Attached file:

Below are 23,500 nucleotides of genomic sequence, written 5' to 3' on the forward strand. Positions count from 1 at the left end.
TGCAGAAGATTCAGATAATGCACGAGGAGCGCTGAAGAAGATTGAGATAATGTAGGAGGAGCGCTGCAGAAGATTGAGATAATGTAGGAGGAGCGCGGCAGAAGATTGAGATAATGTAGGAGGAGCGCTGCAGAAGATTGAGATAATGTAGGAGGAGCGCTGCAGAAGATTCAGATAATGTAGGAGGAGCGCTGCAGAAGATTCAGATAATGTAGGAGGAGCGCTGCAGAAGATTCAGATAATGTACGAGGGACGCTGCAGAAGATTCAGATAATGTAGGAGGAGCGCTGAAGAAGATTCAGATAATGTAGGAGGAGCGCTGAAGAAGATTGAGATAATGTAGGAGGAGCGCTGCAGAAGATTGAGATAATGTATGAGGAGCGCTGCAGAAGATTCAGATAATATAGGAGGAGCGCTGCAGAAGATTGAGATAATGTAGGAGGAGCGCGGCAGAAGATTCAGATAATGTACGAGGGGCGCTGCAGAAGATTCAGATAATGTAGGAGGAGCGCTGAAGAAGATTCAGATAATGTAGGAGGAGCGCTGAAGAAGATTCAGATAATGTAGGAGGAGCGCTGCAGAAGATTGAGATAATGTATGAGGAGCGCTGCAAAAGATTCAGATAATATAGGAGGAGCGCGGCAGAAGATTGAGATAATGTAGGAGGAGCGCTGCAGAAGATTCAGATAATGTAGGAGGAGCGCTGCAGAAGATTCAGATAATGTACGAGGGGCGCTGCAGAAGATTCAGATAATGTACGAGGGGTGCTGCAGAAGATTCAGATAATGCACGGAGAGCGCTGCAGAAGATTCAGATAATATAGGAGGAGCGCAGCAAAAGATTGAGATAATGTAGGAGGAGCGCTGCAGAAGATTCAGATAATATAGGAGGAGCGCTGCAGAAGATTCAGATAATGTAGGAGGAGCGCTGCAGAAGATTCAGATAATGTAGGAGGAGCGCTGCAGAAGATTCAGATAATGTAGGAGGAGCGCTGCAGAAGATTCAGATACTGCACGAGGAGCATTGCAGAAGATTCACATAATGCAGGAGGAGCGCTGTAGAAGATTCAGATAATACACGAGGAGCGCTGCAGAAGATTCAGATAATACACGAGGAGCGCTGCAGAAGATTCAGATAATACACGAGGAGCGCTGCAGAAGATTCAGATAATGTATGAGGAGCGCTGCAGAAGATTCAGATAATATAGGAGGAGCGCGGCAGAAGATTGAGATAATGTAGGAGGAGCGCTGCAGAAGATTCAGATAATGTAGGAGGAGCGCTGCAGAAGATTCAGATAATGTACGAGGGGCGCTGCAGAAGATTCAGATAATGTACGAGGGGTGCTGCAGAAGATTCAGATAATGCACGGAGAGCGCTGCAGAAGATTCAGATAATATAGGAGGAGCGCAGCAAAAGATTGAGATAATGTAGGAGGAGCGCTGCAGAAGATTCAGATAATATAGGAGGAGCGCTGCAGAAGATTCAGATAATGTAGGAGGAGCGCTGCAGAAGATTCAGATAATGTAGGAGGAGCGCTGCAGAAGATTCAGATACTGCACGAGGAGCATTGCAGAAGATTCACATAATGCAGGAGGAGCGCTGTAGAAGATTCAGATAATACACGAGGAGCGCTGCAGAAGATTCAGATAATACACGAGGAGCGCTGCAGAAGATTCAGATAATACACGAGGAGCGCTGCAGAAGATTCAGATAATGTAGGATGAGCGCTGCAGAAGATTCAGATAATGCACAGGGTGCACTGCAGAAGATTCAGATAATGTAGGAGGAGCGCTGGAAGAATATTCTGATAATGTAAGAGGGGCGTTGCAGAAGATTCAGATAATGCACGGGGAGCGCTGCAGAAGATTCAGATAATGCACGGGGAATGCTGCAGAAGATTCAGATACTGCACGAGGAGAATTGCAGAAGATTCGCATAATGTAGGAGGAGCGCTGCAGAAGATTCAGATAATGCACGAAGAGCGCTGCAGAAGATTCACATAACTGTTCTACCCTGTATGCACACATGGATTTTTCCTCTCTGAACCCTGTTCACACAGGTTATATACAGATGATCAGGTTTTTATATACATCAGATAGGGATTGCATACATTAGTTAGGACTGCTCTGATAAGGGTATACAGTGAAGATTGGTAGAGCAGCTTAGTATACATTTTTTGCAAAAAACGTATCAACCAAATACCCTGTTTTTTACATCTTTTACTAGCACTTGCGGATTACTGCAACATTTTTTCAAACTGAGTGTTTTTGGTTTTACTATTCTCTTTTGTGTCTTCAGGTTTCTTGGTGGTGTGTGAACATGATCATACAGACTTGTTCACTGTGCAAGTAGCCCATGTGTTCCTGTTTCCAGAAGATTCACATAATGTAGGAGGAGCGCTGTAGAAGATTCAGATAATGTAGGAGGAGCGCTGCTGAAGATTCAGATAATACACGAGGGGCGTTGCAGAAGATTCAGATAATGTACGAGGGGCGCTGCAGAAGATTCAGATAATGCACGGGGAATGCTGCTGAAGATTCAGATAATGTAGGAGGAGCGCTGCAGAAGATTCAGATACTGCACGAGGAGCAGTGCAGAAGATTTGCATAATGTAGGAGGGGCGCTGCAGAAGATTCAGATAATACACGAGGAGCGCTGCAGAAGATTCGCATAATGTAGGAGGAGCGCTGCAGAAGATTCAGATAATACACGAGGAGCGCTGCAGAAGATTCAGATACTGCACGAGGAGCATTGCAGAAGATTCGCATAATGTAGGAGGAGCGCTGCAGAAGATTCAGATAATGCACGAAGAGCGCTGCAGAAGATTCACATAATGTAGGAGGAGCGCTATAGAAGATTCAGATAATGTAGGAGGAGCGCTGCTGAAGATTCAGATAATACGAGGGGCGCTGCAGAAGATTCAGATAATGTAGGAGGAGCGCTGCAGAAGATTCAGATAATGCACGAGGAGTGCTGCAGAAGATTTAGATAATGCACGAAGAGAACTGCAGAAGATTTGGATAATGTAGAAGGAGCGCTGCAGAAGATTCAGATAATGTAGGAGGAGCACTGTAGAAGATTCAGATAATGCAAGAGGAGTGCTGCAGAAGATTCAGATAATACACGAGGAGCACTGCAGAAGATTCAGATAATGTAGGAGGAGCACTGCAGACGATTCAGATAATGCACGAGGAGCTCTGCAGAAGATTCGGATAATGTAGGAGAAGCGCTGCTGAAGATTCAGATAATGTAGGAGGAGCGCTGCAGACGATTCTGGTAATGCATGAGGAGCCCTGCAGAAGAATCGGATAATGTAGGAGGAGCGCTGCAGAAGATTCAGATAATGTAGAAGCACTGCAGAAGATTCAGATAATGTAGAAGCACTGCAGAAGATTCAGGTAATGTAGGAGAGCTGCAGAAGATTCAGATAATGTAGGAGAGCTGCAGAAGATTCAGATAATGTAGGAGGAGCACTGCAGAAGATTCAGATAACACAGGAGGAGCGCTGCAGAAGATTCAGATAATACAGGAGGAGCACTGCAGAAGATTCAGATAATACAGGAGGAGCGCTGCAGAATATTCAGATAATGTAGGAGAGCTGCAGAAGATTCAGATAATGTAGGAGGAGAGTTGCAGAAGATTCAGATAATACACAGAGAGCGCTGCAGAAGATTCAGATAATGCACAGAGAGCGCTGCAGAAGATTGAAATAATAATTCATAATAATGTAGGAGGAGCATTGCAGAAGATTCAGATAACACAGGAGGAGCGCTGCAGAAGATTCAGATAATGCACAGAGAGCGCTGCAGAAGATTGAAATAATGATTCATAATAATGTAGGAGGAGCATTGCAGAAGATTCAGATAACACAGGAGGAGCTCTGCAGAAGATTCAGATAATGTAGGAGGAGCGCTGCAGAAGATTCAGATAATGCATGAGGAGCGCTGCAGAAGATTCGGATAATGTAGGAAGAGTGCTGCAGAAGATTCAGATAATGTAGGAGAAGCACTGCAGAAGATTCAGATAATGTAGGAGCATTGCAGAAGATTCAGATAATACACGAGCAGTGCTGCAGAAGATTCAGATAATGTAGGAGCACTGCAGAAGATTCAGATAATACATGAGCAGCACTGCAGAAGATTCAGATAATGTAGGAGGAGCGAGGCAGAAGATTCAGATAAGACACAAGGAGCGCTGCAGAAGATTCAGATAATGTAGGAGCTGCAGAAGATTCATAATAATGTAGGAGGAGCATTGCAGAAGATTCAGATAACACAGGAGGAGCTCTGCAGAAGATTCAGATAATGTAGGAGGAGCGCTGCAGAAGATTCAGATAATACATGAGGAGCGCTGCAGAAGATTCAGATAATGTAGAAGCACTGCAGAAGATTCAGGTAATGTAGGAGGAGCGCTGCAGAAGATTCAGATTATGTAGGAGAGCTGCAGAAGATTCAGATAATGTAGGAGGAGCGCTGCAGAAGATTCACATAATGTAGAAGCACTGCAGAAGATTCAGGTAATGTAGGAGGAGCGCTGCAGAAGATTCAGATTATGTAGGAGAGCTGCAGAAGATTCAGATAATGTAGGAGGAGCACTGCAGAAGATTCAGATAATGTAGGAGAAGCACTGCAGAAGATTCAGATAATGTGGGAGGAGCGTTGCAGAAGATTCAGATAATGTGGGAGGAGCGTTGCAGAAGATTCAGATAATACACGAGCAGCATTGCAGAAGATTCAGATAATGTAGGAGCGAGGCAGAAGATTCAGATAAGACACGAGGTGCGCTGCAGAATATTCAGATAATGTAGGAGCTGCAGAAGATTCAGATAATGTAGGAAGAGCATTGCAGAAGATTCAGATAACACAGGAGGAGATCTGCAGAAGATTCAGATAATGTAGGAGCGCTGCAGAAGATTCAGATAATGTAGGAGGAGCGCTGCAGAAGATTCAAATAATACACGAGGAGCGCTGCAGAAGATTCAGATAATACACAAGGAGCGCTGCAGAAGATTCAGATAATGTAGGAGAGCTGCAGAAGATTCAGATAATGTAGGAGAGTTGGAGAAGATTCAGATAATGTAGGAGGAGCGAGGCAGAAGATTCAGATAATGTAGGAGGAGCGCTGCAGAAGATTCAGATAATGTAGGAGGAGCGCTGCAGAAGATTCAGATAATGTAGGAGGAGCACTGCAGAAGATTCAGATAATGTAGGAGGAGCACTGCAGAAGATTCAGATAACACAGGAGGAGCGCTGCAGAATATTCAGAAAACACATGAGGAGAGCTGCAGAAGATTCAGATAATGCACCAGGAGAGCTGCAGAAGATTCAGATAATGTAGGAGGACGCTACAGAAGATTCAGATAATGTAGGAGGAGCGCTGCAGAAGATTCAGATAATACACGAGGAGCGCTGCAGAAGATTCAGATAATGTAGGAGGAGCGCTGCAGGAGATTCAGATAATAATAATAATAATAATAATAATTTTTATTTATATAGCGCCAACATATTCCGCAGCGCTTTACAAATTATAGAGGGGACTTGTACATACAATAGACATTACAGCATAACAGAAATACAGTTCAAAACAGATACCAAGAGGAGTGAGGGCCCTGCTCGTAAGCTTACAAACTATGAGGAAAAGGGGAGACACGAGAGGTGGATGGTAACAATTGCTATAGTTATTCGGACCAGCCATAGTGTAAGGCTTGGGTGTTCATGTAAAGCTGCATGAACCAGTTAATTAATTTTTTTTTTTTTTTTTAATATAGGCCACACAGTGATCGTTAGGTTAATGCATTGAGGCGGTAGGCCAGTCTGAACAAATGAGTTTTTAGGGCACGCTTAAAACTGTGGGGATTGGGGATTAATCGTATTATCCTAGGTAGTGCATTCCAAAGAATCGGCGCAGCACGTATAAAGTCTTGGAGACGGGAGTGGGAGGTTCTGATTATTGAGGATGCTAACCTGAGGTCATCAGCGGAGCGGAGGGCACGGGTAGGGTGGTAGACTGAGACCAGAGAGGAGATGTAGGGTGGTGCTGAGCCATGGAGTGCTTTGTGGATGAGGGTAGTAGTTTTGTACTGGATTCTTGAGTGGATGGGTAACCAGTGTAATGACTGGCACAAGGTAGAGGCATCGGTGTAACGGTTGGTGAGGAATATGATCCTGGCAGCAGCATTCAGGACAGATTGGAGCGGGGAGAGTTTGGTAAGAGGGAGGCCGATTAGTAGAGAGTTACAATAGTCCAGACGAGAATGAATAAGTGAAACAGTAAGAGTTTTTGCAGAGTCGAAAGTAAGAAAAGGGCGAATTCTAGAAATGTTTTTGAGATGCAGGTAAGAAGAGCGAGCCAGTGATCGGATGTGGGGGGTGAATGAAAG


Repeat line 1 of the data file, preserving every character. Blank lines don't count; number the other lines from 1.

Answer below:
Below are 23,500 nucleotides of genomic sequence, written 5' to 3' on the forward strand. Positions count from 1 at the left end.